BY DAY ...
... we're just a pile of lights, wires and fencing.
... we're just a pile of lights, wires and fencing.
... we transform into eShepherds of Light !
A lot of effort and technology goes into our show. Below you'll find a short "guided tour", giving you an overview of the whole process. If you want to dig deeper, near the bottom are links to web sites with more detailed information. If you have some technical questions about our show, you can send an email to our tech guy.
The process is actually fairly simple (if you ignore all the details). It goes like this:
FM Radio <- FM Transmitter <- Computer + Software -> Controller -> Individual Circuits -> Lights
Keep reading if you want to know more ...
First, we start with a computer. The one used for the 2008 eShepherds of Light show was an old 600 MHz P3 notebook PC with 256 MB RAM, nothing fancy. Any reasonably recent machine will work. This machine ran Microsoft Windows and some freely available software called Vixen.
Vixen allows a light show to be synced to music. It has an easy-to-use visual interface for choreographing the show, and then it allows the show to be played back later, unattended. To get a copy of Vixen or find out more about it, visit http://www.VixenLights.com.
The controller is connected to the computer, and listens to commands that are sent to it by Vixen during the show. These commands tell the controller to turn the lights on and off, dim them, etc. - this is called the "sequence".
There are many different kinds of controllers, from off-the-shelf, ready-to-run controllers to build-it-yourself. The controller for the eShepherds of Light show was a home-built Renard controller, connected to the computer using a COM port. It cost about 1/10 th of what an off-the-shelf controller would have cost.
If you want to know more about how to build your own controller, or just about controllers in general, there is a great web site: http://www.DoItYourselfChristmas.com.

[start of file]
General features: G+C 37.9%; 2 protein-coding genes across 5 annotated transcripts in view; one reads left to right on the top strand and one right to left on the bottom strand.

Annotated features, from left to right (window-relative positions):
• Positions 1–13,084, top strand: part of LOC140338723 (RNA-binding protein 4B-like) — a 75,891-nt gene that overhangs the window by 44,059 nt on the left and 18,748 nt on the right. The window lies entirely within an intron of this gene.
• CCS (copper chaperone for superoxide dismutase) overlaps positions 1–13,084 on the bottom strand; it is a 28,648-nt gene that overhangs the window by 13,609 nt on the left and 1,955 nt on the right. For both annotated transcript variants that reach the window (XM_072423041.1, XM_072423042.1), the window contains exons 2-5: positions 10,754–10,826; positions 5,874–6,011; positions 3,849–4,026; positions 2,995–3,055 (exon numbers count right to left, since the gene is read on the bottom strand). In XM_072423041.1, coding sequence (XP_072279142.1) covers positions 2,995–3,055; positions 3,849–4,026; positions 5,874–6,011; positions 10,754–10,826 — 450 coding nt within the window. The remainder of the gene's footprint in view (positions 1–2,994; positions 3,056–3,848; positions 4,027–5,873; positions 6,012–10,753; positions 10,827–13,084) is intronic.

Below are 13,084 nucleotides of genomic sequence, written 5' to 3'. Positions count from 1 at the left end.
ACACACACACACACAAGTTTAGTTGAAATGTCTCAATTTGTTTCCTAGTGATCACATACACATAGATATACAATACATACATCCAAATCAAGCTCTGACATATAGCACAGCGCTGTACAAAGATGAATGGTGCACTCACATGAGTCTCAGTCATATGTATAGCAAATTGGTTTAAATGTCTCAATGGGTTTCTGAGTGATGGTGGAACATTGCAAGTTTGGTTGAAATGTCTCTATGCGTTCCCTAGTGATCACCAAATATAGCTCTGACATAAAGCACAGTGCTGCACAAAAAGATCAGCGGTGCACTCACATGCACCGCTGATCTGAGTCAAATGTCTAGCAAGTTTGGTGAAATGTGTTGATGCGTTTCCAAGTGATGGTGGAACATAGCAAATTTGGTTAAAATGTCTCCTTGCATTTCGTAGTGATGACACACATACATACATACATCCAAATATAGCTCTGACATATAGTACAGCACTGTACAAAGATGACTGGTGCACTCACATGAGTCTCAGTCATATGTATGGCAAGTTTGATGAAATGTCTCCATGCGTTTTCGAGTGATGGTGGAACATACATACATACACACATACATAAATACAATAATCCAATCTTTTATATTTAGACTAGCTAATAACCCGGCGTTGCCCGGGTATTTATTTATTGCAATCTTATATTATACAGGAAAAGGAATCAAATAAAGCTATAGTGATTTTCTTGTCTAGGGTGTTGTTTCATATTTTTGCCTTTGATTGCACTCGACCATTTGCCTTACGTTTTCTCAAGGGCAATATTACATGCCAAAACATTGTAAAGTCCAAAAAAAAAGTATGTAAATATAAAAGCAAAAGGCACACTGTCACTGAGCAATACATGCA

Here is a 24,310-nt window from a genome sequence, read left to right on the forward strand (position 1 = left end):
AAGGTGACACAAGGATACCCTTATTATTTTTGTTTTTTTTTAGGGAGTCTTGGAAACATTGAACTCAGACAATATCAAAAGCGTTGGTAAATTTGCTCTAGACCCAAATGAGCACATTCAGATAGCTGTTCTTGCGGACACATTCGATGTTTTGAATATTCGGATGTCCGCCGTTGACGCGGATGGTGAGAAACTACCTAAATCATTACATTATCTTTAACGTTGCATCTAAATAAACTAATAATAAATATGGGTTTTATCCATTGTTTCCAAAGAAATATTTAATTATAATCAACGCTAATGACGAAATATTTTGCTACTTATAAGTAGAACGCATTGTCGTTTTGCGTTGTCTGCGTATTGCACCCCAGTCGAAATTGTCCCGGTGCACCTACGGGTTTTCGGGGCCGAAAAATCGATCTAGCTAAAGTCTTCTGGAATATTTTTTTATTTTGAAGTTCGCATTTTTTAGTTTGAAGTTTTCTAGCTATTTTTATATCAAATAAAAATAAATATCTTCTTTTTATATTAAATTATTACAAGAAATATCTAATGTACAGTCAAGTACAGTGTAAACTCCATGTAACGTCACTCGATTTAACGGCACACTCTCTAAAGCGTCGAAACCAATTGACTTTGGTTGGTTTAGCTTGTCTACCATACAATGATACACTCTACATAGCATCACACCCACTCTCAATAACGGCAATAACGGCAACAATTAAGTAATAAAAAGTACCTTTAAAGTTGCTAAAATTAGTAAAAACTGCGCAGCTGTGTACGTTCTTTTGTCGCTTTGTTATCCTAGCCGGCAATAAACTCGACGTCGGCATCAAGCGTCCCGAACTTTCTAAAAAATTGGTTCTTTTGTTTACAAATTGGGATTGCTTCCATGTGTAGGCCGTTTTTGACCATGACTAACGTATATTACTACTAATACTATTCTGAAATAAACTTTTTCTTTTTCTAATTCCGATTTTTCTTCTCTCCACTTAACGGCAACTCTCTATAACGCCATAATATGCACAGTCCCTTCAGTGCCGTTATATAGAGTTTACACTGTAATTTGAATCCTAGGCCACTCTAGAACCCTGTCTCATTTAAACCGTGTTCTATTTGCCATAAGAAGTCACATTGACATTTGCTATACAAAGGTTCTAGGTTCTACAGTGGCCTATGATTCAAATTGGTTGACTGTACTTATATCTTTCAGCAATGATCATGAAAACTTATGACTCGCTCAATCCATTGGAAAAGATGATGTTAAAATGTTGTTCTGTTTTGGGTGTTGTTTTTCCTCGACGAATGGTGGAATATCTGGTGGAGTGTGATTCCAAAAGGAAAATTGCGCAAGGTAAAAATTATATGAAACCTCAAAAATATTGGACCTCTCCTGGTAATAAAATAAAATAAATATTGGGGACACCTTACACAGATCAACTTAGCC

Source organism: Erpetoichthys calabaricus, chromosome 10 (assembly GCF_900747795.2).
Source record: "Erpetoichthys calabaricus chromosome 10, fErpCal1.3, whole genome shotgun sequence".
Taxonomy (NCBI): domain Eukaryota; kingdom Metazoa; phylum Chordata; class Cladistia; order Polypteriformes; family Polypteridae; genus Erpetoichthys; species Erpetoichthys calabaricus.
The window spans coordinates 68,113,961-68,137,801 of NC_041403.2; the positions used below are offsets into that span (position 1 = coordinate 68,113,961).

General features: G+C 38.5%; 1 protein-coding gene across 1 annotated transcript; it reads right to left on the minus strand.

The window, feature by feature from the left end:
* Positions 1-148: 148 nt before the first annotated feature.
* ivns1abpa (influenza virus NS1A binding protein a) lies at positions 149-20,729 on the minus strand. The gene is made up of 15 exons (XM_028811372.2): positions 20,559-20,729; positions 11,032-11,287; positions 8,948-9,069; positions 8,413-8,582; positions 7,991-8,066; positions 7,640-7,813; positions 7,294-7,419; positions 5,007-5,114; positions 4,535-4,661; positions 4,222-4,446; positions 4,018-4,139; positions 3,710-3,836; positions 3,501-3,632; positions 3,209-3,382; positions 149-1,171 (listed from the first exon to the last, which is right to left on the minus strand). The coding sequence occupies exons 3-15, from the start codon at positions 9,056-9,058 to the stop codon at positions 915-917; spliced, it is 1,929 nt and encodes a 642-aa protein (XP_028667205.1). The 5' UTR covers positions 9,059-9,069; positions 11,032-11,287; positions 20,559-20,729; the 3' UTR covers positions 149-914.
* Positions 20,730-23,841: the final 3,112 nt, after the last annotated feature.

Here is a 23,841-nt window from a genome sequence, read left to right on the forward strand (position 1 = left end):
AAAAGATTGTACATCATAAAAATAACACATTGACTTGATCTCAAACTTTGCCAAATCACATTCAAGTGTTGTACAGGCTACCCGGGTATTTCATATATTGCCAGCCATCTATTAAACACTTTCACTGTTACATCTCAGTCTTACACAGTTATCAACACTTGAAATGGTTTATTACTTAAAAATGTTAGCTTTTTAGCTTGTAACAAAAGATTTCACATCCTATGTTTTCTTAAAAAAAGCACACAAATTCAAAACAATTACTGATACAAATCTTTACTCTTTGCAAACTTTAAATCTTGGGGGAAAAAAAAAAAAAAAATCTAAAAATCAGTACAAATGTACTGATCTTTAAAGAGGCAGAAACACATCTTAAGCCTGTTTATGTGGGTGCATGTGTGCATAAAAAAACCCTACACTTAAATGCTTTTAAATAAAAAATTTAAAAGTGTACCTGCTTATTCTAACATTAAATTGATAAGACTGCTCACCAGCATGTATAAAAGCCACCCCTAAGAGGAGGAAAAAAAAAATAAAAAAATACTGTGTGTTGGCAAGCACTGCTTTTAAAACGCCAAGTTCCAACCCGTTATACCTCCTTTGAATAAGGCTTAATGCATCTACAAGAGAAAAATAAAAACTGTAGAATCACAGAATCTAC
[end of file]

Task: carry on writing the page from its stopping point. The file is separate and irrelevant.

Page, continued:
The eShepherds computer was also connected to a low-power FM transmitter. The Vixen software plays MP3 songs using the computer's sound card while it sends out lighting commands, so they are perfectly sync'ed. The sound was then fed to an FM transmitter, which allowed nearby FM radios to listen to the sound on an unused frequency.
As with the controllers, there are many different kinds of FM transmitters. Again, you can buy one ready-made, or build one yourself from a kit. For more information about how to connect an FM transmitter to a computer light show, visit http://www.DoItYourselfChristmas.com.
After receiving commands from the computer, the controller sends out the commands to individual lighting control circuits, connected to the controller via regular cat5 cables. There are basically 2 types of control circuits: relays and SSRs (solid state relays). The eShepherds of Light show used both types.
SSRs are like the light dimmer controls you commonly find in your home, and use the same type of parts. Computerized light shows can use anywhere from a handful of these up to hundreds or even thousands. The eShepherds of Light Christmas 2008 show used 112 of them.
As with the controller itself, pre-assembled SSRs can be bought and used, or you can build them yourself for about 1/10 th of the cost. The eShepherds of Light SSRs were all home-built. For more information about buying or building your own SSRs (schematics, parts lists, assembly manuals), visit http://www.DoItYourselfChristmas.com.
Then, of course, there are the lights. Many different types of lights can be used, including mini-light strings, C7 or C9 strings, LED strings, rope light, flood lights - just about any type of light. Some Christmas light displays use 100,000s of lights.
The eShepherds of Light Christmas 2008 show used approximately 18,000 lights, with most props containing 150 - 350 lights each. The smallest props were only a single C7 bulb. The largest prop, the tree, contained about 5,000 lights. Regular extension cords were used to connect to the SSR outlets (which were usually grouped into clusters). We mostly used mini-light strings, like you find in many stores around town near Christmas, due to their low cost and moderate brightness. In general, LEDs use much less power, but for the type of show we ran, the power consumption was not significant (about $15 for the entire season).
For more information about what types of lights to use, or how to connect them, again, a great reference site is http://www.DoItYourselfChristmas.com.
For more information about the software used in our show, visit http://www.VixenLights.com.
For info about the controllers, sequencing tips, or other info about putting on your own Christmas lights show, go to http://www.DoItYourselfChristmas.com.
If you've ever thought about doing a Christmas light display sync'ed to music, but were not sure where to start, the forums at http://www.DoItYourselfChristmas.com/forums are an excellent source of detailed information and helpful people!
Here's a site that explains the meaning of Christmas, its myths and truths: http://www.ChristianAnswers.net/christmas/home.html.